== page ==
Following is the 69th post in a series from Parker Taylor Law Group about recent changes to the California Bar Association (CBA)’s Rules of Professional Conduct (RPC). This rule is found in Chapter 1 – “Lawyer-Client Relationship,” focusing on the prohibition of an attorney limiting their liability to a client without adequate representation.
This Rule of Professional Conduct, as revised, is as follows:
Rule 1.8.8 Limiting Liability to Client
A lawyer shall not:
(a) Contract with a client prospectively limiting the lawyer’s liability to the client for the lawyer’s professional malpractice; or
(b) Settle a claim or potential claim for the lawyer’s liability to a client or former client for the lawyer’s professional malpractice, unless the client or former client is either:
(1) represented by an independent lawyer concerning the settlement; or
(2) advised in writing by the lawyer to seek the advice of an independent lawyer of the client’s choice regarding the settlement and given a reasonable opportunity to seek that advice.
A couple of minor changes appear in the revised version of what was formerly Rule 3-400 in the CBA’s RPC. Rule 1.8.8 in the new RPC, as set forth above, has added “or former client” to subdivision (b), referring to an attorney’s claim or potential claim for liability to a client. It has also added a second exception to the prohibition involved with settling a claim. Now, as an alternative to notifying a client or former client in writing to seek the advice of an independent lawyer in connection with the current attorney’s liability, this rule’s requirement is waived if the client or former client is “represented by an independent lawyer concerning the settlement.”
The American Bar Association (ABA) Model RPC includes the same information found in CBA’s RPC Rule 1.8.8, although slightly rearranged. The regulations governing an attorney limiting his or her liability to a client are in Rule 1.8(h) in the ABA rule. The content in subd. (h)(1) matches the content in CBA’s Rule 1.8.8(a) and (b)(1). The content in ABA’s Rule 1.8(h)(2) mirrors the wording in CBA’s Rule 1.8.8(b) and (b)(2).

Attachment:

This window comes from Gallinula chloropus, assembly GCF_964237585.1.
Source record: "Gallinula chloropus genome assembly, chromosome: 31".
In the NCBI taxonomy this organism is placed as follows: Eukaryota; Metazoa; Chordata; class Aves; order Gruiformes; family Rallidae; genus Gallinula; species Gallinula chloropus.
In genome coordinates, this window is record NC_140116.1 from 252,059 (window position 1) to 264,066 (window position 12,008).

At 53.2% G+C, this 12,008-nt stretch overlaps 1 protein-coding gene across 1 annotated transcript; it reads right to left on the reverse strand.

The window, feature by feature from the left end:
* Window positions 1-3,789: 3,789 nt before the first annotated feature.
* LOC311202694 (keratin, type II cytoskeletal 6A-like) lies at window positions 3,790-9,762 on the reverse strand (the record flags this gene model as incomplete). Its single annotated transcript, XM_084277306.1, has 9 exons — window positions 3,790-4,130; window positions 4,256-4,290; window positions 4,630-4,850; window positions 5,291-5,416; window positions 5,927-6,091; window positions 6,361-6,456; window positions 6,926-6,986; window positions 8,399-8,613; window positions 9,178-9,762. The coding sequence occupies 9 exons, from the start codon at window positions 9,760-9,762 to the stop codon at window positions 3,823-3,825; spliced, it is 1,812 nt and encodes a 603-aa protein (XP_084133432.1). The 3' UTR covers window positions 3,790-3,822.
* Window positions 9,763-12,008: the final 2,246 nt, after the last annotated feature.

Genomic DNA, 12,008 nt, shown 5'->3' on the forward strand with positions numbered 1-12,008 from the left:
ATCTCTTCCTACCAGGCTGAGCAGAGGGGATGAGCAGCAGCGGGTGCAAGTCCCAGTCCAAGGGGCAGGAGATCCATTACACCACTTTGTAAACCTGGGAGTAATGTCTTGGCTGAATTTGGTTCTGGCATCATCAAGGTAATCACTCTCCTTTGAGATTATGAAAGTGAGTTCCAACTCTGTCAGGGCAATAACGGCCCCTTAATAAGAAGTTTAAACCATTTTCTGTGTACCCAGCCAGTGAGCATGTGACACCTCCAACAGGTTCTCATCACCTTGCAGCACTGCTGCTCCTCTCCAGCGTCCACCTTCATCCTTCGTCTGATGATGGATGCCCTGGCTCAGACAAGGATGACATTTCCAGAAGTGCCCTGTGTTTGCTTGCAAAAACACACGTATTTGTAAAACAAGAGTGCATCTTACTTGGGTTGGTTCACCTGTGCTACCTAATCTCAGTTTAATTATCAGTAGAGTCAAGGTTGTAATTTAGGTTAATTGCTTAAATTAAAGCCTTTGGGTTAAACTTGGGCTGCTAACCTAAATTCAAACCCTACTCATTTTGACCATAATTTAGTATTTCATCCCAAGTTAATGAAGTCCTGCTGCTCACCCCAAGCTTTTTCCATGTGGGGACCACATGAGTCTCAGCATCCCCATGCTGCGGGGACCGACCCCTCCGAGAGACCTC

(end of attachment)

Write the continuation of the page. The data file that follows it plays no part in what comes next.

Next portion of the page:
Benefit: Generally speaking, this rule’s new exception to the prohibition against an attorney limiting his or her liability to a client (or former client) provides attorneys with greater flexibility, reducing their risk of possible future accusations of legal malpractice.
The information provided herein is informational only and should not be construed as legal advice or as an agreement for representation. This is not an advertisement. If you have an issue or dispute with your attorney, or are seeking advice with respect to your obligations, you should consult with an experienced attorney. Parker Taylor Law Group is a full-service litigation and transactional law firm. Mr. Parker has represented clients in professional malfeasance disputes for over 23 years. If you would like to schedule an initial consultation with Mr. Parker or his team, you can reach them at (916) 996-0400 or at email@example.com. (An email to the law firm requesting a consultation does not create an attorney-client relationship or any agreement for representation by the firm.)
Rules of Professional Conduct, California Bar Association, American Bar Association, Legal Malpractice, Client Rights, Limited Liability, Parker Taylor Law Group, Port Parker